Cautionary tales about data roaming for leisure travellers

Travelers who are planning to take their smartphones, tablets or laptops on holiday overseas over the festive season and haven’t factored in the cost of data roaming could find their trip turning out to be a lot more expensive than they expected.

People still tend to think they talk a lot on the phone when they actually communicate mostly by email, instant messaging, SMS and Skype. In reality data accounts for 80% of the cost of roaming. A WhatsApp message only uses one kilobit of data, but the mobile operators charge in chunks of 25 kilobits, so it actually costs about R3.20c per message. So sending SMSs from abroad is cheaper, at an average of R2.75 per message.

Working in kilobits is confusing, because users are used to thinking in terms of megabytes, so it helps to know that one megabyte is equivalent to 1000 kilobits. A Skype voice call takes up about one megabyte of data per minute, and a Skype video session takes up to three megabytes per minute.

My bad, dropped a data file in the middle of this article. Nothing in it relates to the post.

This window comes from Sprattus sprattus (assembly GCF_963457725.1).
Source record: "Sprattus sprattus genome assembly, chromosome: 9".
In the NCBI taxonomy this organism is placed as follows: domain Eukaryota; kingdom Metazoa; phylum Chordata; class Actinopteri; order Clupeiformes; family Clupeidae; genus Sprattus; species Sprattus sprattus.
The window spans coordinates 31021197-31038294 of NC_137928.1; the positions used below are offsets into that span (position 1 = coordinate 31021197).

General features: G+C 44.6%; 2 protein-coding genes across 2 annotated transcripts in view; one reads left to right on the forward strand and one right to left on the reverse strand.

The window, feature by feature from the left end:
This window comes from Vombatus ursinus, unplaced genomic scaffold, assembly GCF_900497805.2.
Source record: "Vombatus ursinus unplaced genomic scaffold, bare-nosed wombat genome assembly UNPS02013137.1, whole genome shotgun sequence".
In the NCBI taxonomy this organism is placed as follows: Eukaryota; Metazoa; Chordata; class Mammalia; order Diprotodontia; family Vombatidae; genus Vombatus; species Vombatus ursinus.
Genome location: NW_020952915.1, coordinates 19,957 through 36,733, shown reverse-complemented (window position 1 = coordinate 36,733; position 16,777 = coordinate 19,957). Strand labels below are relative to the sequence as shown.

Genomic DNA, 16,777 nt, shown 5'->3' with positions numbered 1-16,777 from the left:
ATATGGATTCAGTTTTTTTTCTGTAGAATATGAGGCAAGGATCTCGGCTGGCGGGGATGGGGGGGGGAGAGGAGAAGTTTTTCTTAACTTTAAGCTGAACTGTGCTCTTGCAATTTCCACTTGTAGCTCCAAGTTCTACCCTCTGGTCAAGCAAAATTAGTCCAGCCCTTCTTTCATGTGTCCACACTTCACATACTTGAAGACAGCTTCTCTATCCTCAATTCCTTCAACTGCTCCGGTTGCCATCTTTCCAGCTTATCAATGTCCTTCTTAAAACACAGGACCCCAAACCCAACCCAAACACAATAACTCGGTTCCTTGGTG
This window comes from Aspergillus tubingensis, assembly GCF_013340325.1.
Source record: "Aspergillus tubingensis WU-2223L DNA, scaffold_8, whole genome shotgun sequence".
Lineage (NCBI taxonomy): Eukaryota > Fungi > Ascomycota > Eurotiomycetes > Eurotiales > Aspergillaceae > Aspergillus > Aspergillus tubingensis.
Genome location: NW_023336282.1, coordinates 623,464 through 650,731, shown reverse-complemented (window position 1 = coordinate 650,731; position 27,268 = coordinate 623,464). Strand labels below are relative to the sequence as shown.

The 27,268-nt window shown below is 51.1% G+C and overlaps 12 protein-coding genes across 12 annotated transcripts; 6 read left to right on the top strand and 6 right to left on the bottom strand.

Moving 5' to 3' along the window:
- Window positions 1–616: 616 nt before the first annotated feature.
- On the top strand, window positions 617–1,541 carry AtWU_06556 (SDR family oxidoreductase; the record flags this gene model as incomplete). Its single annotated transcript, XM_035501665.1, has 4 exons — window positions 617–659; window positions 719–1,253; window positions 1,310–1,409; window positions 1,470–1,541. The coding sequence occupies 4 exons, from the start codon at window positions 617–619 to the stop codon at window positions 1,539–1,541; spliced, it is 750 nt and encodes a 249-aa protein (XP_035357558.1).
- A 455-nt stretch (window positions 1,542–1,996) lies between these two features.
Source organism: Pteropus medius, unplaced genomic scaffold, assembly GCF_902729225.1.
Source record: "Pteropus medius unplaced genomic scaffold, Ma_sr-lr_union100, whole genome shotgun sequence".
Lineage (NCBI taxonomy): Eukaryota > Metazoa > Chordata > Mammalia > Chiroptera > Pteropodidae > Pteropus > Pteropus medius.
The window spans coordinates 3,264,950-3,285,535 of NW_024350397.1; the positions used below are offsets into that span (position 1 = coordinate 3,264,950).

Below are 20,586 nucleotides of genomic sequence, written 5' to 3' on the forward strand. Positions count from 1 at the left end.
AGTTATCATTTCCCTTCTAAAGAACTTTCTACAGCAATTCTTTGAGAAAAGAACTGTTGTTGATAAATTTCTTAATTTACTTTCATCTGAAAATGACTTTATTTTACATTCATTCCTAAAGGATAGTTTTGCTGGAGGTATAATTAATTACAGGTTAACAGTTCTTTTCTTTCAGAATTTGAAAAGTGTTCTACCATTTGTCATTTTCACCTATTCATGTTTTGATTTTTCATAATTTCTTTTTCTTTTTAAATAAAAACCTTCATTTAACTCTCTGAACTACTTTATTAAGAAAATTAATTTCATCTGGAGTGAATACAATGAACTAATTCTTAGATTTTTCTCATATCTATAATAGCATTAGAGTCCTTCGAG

Other data hungry activities include the updating of applications, operating system and device software. Some application updates happen automatically in the background when they are open and need to be turned off properly to stop this happening.

It’s important to exit applications and not just quit them. Skype can consume 500 megabytes of data when it is just checking which of a user’s contacts are online. Large attachments can also chew up data while downloading without the recipient being aware of it. If the kids are coming along on holiday, there’s also the risk of them downloading videos to Mom’s or Dad’s iPad or spending hours on Facebook with their friends.

roaming costs vary from country to country and from one operator to another. So before going overseas travelers would be wise to check roaming rates for the places they are planning to visit. This includes reading the fine print for hidden costs.